Tag Archives: freedom

The Airship, Revisited

Perhaps it’s as good a time as any to point out the significance of the airship in Final Fantasy IX.

We’re first introduced to airships with the Prima Vera in the second cutscene (Here’s a link back if you missed that). It’s interesting to note the first appearance of the airship occurs simultaneously with the image of the bird. This is the first correlation of the airship to freedom, though it’s not hard to image a ship as a symbol of freedom. Take the escape from Alexandria and the next few cutscenes, escaping from a small town named Dali and the Black Waltzes, as prime examples of how the airship elicits freedom.

However, we can also see the Machine/Nature binary at work as we are given the juxtaposition of the two forms: a bird and an airship (In the second cutscene). This is even more poignant as the future plot is revealed. Turns out Airships run on this mysterious substance known as mist that coats the continent of Gaia. Only problem is that the mist also creates monsters, including Black Mages. Oh, but wait, there’s more. (SPOILER ALERT, though, to be fair, if you’re watching the cutscenes without playing the game you’re getting spoiled anyway) Anyway, it is later revealed that the mist is created by the Lifa Tree and the mist is actually the souls of the dead.

Let’s put that into perspective for a second. Airship = Freedom. Airship needs mist to work (at the beginning of the game anyway). Mist = souls of the dead. So, Freedom requires death? Did you follow all of that? In order for mankind to achieve air travel through airships there must be death. This implies that the industrialization of the world requires sacrifice. Reading into this allows us to further the strange triple binary of Man/Machine/Nature, all at odds with one another but unarguably connected.

What we see in this cutscene is a furthering of the freedom/airship relationship as the ship is steered away from its original destination, Alexandria, and toward the freedom Garnet has been seeking, her uncle Cid and his city of Lindblum. And the player is left with the image of Black Waltz 3, a commander, if you will, of the Black Mage army that Queen Brahne controls.

I’m going to end the airship post here so as to start a new focus in the next post. But don’t forget about the Airship, it plays a crucial role later on and is something that will constantly be popping up in cutscenes.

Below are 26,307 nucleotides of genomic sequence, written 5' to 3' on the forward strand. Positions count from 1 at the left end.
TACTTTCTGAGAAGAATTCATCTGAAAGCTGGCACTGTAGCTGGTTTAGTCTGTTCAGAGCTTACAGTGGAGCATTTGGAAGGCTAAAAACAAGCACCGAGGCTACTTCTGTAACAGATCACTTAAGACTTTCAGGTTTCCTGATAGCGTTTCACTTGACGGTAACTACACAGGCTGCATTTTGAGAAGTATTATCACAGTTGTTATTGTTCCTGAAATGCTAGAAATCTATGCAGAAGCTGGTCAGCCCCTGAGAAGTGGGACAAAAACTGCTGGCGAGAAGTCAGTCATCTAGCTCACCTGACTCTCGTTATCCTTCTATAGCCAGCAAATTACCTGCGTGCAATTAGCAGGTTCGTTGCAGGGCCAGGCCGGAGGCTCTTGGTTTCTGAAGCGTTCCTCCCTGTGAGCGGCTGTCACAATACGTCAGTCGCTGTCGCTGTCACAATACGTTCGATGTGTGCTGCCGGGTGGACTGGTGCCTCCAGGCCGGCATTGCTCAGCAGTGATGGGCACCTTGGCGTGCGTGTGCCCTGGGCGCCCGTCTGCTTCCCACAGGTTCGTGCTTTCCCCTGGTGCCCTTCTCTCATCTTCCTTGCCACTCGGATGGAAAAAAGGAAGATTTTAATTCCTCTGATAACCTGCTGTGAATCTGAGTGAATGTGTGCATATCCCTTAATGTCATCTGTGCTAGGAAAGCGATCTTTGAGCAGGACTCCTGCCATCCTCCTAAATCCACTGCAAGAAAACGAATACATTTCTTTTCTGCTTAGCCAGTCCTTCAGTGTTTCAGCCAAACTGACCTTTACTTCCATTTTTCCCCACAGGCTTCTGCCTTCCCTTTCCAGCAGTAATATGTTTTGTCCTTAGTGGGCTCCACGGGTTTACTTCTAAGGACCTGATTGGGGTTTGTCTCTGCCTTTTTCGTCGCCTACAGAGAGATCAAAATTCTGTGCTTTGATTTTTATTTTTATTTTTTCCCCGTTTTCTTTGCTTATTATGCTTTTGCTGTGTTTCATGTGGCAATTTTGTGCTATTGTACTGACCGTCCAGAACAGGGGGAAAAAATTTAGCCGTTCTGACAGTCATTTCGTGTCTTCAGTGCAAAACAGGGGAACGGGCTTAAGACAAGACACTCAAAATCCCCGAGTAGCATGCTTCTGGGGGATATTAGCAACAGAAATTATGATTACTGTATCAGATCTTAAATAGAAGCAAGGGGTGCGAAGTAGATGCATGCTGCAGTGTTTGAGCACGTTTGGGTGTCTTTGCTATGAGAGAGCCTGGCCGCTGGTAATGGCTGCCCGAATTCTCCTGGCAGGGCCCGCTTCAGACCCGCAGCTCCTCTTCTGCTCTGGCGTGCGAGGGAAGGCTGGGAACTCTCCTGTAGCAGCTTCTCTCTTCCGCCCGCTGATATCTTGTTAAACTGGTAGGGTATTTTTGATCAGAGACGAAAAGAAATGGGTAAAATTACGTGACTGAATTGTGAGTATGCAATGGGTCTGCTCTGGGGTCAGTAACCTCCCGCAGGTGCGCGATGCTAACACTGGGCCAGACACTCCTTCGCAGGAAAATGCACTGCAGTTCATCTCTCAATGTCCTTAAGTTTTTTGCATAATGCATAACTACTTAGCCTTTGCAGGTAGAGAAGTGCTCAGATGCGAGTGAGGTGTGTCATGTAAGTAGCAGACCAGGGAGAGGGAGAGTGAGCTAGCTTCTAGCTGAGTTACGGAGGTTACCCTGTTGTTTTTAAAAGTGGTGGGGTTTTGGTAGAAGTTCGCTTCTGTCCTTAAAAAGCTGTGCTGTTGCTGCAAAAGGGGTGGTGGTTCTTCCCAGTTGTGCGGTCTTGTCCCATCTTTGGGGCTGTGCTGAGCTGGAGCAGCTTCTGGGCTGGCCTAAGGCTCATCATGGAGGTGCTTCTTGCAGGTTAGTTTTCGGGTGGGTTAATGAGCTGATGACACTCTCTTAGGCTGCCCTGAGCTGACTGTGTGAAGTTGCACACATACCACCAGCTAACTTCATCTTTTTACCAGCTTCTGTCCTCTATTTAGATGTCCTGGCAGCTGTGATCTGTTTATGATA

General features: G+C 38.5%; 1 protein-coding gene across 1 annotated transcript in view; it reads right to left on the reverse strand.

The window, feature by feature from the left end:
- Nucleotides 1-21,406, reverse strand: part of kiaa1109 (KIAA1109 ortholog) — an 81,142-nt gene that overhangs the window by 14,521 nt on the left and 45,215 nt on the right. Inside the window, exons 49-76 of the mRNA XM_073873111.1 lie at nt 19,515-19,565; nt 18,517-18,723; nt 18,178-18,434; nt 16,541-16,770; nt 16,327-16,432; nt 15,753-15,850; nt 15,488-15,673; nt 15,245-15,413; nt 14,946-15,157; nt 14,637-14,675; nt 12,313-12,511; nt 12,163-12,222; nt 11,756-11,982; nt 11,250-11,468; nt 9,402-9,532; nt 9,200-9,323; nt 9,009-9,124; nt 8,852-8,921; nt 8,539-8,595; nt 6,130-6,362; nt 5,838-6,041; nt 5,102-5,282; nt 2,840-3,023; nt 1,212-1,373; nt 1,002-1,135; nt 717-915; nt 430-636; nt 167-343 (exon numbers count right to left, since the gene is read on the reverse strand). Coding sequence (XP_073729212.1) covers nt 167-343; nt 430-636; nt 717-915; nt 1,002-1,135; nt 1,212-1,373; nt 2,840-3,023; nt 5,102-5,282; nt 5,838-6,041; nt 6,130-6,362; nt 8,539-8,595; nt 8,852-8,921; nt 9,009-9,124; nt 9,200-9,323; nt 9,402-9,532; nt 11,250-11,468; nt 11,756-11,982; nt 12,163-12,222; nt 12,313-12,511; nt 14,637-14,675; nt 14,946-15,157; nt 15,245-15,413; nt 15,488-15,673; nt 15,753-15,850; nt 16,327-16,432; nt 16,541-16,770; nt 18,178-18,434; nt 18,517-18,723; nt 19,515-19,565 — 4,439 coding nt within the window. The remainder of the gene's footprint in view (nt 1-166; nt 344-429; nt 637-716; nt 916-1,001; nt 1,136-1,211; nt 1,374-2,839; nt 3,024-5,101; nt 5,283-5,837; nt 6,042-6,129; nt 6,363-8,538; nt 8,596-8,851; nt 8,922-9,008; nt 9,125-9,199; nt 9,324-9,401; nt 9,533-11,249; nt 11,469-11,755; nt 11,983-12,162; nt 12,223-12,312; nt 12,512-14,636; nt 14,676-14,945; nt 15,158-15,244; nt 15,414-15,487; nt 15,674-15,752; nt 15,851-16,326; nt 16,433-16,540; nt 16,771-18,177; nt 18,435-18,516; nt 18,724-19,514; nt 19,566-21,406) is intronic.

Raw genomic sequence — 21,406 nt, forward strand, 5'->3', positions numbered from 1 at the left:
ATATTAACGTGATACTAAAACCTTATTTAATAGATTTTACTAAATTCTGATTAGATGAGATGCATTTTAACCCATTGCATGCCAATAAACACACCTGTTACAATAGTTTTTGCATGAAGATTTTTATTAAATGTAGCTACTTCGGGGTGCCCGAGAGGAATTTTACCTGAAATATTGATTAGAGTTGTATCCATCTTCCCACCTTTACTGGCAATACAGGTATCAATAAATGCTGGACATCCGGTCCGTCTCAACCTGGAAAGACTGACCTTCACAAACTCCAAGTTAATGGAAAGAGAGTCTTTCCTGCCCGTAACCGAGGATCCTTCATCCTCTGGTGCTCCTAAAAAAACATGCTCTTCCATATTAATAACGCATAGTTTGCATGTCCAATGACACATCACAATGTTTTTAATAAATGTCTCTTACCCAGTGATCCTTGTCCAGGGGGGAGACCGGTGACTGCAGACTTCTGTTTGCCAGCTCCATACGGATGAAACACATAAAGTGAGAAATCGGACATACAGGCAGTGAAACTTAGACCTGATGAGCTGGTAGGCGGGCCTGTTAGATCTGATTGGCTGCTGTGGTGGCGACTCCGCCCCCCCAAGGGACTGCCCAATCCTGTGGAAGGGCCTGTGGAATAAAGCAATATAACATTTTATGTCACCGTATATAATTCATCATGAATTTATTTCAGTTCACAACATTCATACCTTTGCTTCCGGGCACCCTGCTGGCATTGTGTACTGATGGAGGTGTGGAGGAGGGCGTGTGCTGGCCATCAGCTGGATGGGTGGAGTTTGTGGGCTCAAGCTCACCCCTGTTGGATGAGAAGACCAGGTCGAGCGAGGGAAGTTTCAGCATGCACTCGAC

So, for now, Happy Gaming!

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Feminism, Marxism, and Victory?

Alright, from the last cutscene to this one there’s got to be a bit of an explanation. It’s really quite funny how it works out. So, Tantalus – the gang of Bandits riding aboard the Prima Vera – was hired by Cid (A recursive character in the FF series, more on that here), Garnet’s uncle and the Regent of Lindblum, to ‘kidnap’ princess Garnet from her Mother because Brahne has become a little… mad, we’ll say. Zidane, the fellow with the tail for those unfamiliar with the game (also the main character), is a part of Tantalus and he is ordered to kidnap the princess while the rest of Tantalus tantalizes the Queen and the Kingdom with a riveting performance of “I Want to be Your Canary.” The thing is, Garnet is not going to sit around and wait to be kidnapped! She’s a modern woman, if you will. So, she sneaks out of the balcony where her mother is seated to stowaway on the Prima Vera. Now, enjoy the cutscene and I’ll continue on the other side.

We’re back. Did you spot all of the themes? Let’s break it down: First, there’s the power play of Garnet physically domineering over Zidane. She has managed a bit of a role reversal here which is furthered by Garnet’s strange request (Garnet asks Zidane to kidnap her: Watch the scene here). She is not being kidnapped because her Uncle wants her to be, she is being kidnapped because she wants to be. She has taken control of her own life instead of sitting by and letting it happen. Of course, (if you watch the extra clip), you’ll see that she is still portrayed as helpless – she needs help from others, specifically those operating within the Patriarchy. But at the same time, we see the Patriarchy subverted by the ineffectiveness of both Zidane, to catch her, and Steiner, to protect her (The first six minutes of the extra scene features gameplay and dialogue illustrating the incompetence of men in Alexandria. In fact, one of the lines says “Wimps like you are the reason nobody relies on men in Alexandria” @1:52).

Cutscene 7

At this point, Zidane and Garnet have appeared on stage in front of the Queen (accidentally) and she is not ready to lose her daughter to the airship. We get an opening shot of the winged figurehead, our symbol of freedom but also of feminine freedom. This is followed by a ton of collateral damage as Queen Brahne attempts to keep the ship from escaping. Also note Zidane holding Garnet as the chaos ensues but poor Vivi is left alone. Another way Zidane and Garnet fall into the Patriarchal schema. Near the end of the cutscene we are also shown Steiner joining in on the ‘protection’ of Garnet.

This scene, and the next, lend themselves well to a Marxist analysis. As the hooks land in the airship and pull it catawampusly back, it swings into the surrounding buildings filled with nobles and the rooftops filled with peasants. We see here that the class distinction between the two is unimportant when one of a high enough class is involved. The Princess is the only life that matters to the Queen, the rest are unimportant and are treated as such. This is most evident when Brahne releases ‘the bomb’ – and no, this isn’t the 2000’s ‘da bomb’, it’s a bad thing (a bomb is a monster in the FF series that does exactly what you would expect, it explodes. For the different varieties of bombs through the game series, and an explanation of how they work, click here). As you’ll see in the next cutscene, the bomb explodes.